The most common symptom of poisoning in a cat are tremors all over his or her body.  You may also notice excessive drooling, coughing, and sneezing on a more frequent basis than normal. Often when a cat is poisoned, he or she will also show signs of depression and weakness, and in some cases, they will have difficulty breathing.

If your cat has been poisoned through his or her skin, they might show signs of irritation in the area that was affected. Your cat may develop a rash or experience extreme itchiness which could cause them to scratch the affected area. If you notice your cat acting like this, be sure to check for signs of skin irritation.   
Other common symptoms of cat poisoning are lack of appetite, diarrhea, and vomiting. You may also see blood in your cat’s vomit, stools or saliva. 

What To Do If Your Cat Has Been Poisoned 

If you find that your cat has consumed a toxic substance or notice that he or she is exhibiting any of the symptoms listed above, take them to the vet right away. 
If possible, also take a sample of the substance your cat has ingested. This way the veterinarian can identify exactly how to treat your cat.   

Will Cat Insurance Help? 
We never want to think of our pets suffering from health complications, but unfortunately, accidents do happen.  Consider investing in a cat insurance policy with MetLife Pet Insurance.1  Get your free quote today.

Protect your Cats

Enroll in 3 Easy Steps

 Nothing in this article should be construed as financial, legal or veterinary advice. Please consult your own advisors for questions relating to your and your pet’s specific circumstances.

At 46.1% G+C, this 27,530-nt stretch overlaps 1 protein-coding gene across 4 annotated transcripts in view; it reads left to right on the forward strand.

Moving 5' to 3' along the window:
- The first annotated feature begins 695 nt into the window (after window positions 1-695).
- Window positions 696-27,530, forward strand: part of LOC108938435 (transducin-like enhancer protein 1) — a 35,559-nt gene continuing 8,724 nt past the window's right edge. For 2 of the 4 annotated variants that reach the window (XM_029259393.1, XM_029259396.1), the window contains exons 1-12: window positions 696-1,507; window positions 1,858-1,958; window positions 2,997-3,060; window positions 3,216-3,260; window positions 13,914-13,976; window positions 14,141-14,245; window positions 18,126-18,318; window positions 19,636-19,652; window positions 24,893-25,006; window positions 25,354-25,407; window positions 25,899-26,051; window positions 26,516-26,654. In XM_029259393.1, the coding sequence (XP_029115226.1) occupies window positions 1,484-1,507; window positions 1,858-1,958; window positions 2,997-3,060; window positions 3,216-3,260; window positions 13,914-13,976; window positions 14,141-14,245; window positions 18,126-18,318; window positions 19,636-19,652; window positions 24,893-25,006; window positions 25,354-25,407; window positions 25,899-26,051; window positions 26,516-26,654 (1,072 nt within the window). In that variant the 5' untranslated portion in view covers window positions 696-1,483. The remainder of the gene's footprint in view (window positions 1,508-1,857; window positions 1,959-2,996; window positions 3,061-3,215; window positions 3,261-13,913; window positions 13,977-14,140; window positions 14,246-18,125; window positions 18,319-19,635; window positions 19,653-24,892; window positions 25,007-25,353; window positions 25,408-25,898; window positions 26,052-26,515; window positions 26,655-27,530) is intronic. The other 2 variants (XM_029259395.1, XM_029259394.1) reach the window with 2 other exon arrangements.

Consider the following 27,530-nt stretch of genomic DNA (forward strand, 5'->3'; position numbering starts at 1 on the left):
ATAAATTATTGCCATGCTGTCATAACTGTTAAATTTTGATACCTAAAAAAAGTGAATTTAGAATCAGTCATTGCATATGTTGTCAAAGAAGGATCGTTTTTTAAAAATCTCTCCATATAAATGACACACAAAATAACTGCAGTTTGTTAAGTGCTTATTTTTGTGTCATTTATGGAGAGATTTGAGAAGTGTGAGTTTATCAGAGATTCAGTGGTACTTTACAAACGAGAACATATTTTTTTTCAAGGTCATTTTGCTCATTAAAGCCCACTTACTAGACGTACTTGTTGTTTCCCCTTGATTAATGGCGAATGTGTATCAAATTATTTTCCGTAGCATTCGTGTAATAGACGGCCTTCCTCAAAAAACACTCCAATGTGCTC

1 Pet Insurance offered by MetLife Pet Insurance Solutions LLC is underwritten by Independence American Insurance Company (“IAIC”), a Delaware insurance company, headquartered at 485 Madison Avenue, NY, NY 10022, and Metropolitan General Insurance Company (“MetGen”), a Rhode Island insurance company, headquartered at 700 Quaker Lane, Warwick, RI 02886, in those states where MetGen’s policies are available. MetLife Pet Insurance Solutions LLC is the policy administrator authorized by IAIC and MetGen to offer and administer pet insurance policies. MetLife Pet Insurance Solutions LLC was previously known as PetFirst Healthcare, LLC and in some states continues to operate under that name pending approval of its application for a name change. The entity may operate under an alternate, assumed, and/or fictitious name in certain jurisdictions as approved, including MetLife Pet Insurance Services LLC (New York and Minnesota), MetLife Pet Insurance Solutions Agency LLC (Illinois), and such other alternate, assumed, or fictitious names approved by certain jurisdictions.

2 Provided all terms of the policy are met. Application is subject to underwriting review and approval. Like most insurance policies, insurance policies issued by IAIC and MetGen contain certain deductibles, co-insurance, exclusions, exceptions, reductions, limitations, and terms for keeping them in force. For costs, complete details of coverage and exclusions, and a listing of approved states, please contact MetLife Pet Insurance Solutions LLC.